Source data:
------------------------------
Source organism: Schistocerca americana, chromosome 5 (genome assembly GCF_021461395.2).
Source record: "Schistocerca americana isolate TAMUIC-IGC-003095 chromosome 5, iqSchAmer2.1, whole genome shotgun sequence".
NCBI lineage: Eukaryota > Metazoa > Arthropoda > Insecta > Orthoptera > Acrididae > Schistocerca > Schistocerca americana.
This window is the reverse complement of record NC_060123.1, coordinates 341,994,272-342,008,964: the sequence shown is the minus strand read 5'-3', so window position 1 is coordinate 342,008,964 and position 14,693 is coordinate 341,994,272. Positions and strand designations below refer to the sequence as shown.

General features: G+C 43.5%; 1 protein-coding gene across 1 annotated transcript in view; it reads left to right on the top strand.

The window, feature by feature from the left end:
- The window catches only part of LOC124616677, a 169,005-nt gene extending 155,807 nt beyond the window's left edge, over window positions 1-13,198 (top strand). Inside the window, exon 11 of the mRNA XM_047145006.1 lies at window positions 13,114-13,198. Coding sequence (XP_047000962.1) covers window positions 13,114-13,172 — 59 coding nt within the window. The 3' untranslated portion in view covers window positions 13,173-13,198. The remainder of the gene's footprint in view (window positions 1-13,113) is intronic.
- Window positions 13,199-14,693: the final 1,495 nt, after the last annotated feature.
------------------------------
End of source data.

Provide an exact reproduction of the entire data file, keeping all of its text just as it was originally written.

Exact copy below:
Source organism: Schistocerca americana, chromosome 5 (genome assembly GCF_021461395.2).
Source record: "Schistocerca americana isolate TAMUIC-IGC-003095 chromosome 5, iqSchAmer2.1, whole genome shotgun sequence".
NCBI lineage: Eukaryota > Metazoa > Arthropoda > Insecta > Orthoptera > Acrididae > Schistocerca > Schistocerca americana.
This window is the reverse complement of record NC_060123.1, coordinates 341,994,272-342,008,964: the sequence shown is the minus strand read 5'-3', so window position 1 is coordinate 342,008,964 and position 14,693 is coordinate 341,994,272. Positions and strand designations below refer to the sequence as shown.

General features: G+C 43.5%; 1 protein-coding gene across 1 annotated transcript in view; it reads left to right on the top strand.

The window, feature by feature from the left end:
- The window catches only part of LOC124616677, a 169,005-nt gene extending 155,807 nt beyond the window's left edge, over window positions 1-13,198 (top strand). Inside the window, exon 11 of the mRNA XM_047145006.1 lies at window positions 13,114-13,198. Coding sequence (XP_047000962.1) covers window positions 13,114-13,172 — 59 coding nt within the window. The 3' untranslated portion in view covers window positions 13,173-13,198. The remainder of the gene's footprint in view (window positions 1-13,113) is intronic.
- Window positions 13,199-14,693: the final 1,495 nt, after the last annotated feature.